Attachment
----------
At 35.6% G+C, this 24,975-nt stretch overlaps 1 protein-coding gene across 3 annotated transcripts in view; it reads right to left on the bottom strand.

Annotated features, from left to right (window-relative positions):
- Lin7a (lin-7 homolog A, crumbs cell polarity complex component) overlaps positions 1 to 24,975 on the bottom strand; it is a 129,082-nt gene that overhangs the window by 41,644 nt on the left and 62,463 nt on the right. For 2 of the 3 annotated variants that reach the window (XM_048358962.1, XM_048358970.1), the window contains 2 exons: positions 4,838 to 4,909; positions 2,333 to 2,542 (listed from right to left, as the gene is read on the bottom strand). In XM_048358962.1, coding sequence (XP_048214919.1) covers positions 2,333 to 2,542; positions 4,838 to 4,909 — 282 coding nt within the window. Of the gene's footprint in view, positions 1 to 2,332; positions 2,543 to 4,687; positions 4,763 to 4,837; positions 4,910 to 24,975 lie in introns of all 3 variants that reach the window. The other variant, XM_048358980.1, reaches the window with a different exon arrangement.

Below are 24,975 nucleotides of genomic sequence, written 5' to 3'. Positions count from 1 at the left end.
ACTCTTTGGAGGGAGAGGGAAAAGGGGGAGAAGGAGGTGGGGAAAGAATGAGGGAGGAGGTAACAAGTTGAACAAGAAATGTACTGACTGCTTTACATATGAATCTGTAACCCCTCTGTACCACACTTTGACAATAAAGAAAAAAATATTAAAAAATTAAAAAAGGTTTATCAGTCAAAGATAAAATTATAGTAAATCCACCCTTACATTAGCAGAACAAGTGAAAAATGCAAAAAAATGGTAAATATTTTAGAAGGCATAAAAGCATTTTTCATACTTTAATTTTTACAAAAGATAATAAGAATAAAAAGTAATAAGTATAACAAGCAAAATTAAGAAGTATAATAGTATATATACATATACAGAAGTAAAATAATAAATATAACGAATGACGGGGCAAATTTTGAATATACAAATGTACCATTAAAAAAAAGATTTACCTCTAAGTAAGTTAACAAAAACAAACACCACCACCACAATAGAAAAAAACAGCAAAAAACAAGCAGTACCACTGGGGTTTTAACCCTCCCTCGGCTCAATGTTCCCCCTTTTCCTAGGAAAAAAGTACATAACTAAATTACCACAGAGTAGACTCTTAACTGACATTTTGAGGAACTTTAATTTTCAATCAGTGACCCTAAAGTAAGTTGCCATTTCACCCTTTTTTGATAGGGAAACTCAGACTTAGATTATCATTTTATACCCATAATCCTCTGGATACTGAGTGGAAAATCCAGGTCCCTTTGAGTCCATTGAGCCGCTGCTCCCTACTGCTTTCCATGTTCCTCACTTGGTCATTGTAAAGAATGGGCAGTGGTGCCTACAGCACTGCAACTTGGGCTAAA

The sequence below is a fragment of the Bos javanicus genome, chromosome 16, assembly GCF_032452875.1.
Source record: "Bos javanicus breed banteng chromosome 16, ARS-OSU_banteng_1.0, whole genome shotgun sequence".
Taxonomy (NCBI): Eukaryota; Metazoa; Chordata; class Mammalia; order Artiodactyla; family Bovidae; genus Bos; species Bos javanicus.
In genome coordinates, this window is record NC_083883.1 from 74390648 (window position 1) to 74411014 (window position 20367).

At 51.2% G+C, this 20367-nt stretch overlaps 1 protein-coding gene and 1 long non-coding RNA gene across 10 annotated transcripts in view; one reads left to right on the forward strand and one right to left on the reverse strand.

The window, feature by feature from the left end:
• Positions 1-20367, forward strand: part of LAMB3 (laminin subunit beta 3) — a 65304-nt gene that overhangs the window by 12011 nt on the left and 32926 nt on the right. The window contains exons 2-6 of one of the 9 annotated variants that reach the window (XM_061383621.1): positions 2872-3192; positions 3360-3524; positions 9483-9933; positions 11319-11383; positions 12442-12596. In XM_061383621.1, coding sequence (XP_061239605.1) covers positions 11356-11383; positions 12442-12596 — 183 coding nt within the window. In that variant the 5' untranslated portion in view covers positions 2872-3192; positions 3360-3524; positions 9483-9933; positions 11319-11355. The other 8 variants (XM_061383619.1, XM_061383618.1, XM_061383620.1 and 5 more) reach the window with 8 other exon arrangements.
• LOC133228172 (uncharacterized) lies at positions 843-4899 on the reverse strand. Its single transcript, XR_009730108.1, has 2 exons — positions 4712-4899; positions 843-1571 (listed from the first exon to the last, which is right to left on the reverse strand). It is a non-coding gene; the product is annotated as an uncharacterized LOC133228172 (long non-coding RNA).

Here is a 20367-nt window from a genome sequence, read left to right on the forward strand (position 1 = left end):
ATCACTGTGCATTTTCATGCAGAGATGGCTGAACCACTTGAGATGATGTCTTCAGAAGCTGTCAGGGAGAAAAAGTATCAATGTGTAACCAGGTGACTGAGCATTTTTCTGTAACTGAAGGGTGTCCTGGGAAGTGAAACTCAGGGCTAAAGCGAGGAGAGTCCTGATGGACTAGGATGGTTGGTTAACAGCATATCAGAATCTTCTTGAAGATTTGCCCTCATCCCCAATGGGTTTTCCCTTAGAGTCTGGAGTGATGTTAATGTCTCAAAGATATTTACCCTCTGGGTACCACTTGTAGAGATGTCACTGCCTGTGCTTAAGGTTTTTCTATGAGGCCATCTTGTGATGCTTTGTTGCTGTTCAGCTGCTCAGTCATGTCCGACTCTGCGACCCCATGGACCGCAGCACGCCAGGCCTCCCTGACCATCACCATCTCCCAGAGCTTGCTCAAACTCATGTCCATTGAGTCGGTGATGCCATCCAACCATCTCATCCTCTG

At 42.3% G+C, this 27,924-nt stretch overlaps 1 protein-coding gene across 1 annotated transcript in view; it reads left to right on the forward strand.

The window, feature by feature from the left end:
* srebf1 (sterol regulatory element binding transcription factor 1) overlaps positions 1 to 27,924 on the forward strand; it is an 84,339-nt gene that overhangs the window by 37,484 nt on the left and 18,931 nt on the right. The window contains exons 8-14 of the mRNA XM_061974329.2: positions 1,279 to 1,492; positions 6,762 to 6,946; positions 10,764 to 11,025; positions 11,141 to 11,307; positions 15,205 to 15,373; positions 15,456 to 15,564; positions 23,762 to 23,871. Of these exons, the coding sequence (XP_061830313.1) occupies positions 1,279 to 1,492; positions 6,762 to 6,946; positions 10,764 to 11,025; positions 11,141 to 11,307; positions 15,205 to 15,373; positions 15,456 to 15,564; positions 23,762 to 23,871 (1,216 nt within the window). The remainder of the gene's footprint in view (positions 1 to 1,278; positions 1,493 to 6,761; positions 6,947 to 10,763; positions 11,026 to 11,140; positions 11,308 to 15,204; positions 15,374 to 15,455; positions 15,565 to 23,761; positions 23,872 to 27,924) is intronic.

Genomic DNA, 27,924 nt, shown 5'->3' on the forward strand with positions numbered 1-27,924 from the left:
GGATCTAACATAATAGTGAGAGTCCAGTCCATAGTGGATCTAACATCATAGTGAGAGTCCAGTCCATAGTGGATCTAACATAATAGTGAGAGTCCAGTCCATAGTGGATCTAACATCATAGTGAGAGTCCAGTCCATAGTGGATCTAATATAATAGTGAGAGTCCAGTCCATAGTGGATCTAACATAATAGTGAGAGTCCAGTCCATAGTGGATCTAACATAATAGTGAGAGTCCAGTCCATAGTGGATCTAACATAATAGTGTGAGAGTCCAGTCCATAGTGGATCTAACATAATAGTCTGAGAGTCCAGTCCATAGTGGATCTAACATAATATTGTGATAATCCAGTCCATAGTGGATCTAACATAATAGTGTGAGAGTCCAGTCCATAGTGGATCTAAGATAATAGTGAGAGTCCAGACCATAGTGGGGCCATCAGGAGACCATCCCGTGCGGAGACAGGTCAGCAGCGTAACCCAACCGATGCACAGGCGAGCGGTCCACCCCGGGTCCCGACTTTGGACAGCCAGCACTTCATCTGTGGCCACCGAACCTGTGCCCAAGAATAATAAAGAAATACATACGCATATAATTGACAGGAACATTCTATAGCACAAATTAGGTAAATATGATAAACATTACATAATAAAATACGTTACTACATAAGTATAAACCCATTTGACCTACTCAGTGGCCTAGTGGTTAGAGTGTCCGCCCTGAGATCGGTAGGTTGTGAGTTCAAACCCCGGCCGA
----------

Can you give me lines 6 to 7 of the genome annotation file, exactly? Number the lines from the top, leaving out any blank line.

The sequence below is a fragment of the Bos javanicus genome, chromosome 16, assembly GCF_032452875.1.
Source record: "Bos javanicus breed banteng chromosome 16, ARS-OSU_banteng_1.0, whole genome shotgun sequence".